Nova Scotia moving forward with accessibility law action plan

Accessibility is a laudable goal, but how do Nova Scotia’s efforts compare with  similar efforts in other provinces?
Accessibility is a laudable goal, but how do Nova Scotia’s efforts compare with similar efforts in other provinces?

If all goes well, Nova Scotia should become fully accessible to those with disabilities by 2030.

The province recently announced an action plan to develop standards with a new document entitled Access by Design 2030, which “outlines how government, businesses, communities, and individuals will work together to create a province that is inclusive and accessible to all,” justice minister Mark Furey said in a news release.

The plan promises to provide full accessibility for disabled persons in education and shared space, said the minister. As well, it will provide equal access to government services, he said.

Accessibility is a laudable goal, but how do Nova Scotia’s efforts compare with  similar efforts in other provinces?

The federal government recently tabled Bill C-81, the Accessible Canada Act, and promised to spend $290 million over six years to remove barriers. It also provides the ability for individuals to lodge complaints and it provides expanded powers of inspection against violators, who could be fined as much as $250,000.

“As accessibility legislation continues to be implemented across the country, employers should consider how they are going to manage the impact of the implementation of the accessibility legislation at both a provincial and federal level, and more generally accessibility and accommodation issues within the workplace,” said Simmy Sahdra, associate in the Labour and Employment Group with McCarthy Tétrault in Toronto.

As part of the new legislation, the federal government will appoint a chief accessibility officer, and an accessibility commissioner to act as a policing mechanism and ensure compliance.

But one activist said the federal government failed to force lawmakers to use a disability analysis with new laws just like it now does with gender issues and that should be addressed in the future. It would enable new laws to be considered with disability issues always in mind, said James Hicks, national co-ordinator of the Council of Canadians with Disabilities.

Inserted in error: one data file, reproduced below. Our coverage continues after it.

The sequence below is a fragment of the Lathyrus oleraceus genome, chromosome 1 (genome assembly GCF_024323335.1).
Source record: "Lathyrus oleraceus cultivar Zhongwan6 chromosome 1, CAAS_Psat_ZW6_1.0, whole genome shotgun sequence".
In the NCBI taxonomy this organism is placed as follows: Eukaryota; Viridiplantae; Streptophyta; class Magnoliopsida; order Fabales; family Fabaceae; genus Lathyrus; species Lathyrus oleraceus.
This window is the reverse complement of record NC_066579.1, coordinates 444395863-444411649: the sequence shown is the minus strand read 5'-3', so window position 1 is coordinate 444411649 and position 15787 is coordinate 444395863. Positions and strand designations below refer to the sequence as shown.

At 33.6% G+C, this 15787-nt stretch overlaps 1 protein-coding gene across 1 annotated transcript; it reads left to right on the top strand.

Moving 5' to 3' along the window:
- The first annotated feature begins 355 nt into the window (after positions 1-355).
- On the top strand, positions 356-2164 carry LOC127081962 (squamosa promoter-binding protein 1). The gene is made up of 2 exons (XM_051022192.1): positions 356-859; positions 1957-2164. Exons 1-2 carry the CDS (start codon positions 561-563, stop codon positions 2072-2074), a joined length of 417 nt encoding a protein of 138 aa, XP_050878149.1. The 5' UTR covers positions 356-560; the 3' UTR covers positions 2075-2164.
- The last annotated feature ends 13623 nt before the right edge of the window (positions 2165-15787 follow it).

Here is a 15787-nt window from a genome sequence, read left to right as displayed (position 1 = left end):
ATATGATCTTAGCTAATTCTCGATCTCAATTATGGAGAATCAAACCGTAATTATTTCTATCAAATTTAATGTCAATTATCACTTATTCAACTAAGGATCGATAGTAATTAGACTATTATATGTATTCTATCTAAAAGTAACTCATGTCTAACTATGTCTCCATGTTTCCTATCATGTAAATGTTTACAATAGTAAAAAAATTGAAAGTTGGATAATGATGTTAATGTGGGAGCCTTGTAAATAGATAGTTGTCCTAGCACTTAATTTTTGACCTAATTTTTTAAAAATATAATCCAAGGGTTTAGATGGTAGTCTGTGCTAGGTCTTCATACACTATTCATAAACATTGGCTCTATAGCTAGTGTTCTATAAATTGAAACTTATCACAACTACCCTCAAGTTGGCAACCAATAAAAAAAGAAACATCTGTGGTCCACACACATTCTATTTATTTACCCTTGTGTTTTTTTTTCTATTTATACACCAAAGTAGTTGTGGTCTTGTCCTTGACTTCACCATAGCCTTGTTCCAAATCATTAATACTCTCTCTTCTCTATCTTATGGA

In Ontario, the government was left with egg on its face recently when hearings to discuss the Accessibility for Ontarians with Disabilities Act had to be cancelled in Thunder Bay, due to low turnout.

“People take off in the month of July and getting groups or organizations to commit to come to political hearings, especially just after a full-blown provincial election was very difficult,” said David Onley, former Lieutenant Governor of Ontario who chairs the hearings.

Nonetheless, the ongoing review promises to look at improvements to five areas: customer service, information and communications, employment, transportation and the design of public spaces, according to a ministry press release.

The Ontario Act calls for regular reviews and this is the third one since it was enacted in 2005.

In B.C., the NDP government hopes to introduce a new bill that will alleviate the struggle for more than 600,000 residents of the province who are disabled.

But some advocates stress that the province would do well to learn from the Ontario model and improve it by creating a strong and independent enforcement effort.

“A best-case scenario for me would be to have a provincial disabilities minister (in B.C.) as a complement to the office of the federal disabilities minister. A lot of the reporting and enforcement of disability issues on all different levels is going to come down to provincial reporting,” said Kent Loftsgard, a journalist from Vancouver who has cerebral palsy, to the Vancouver Sun.

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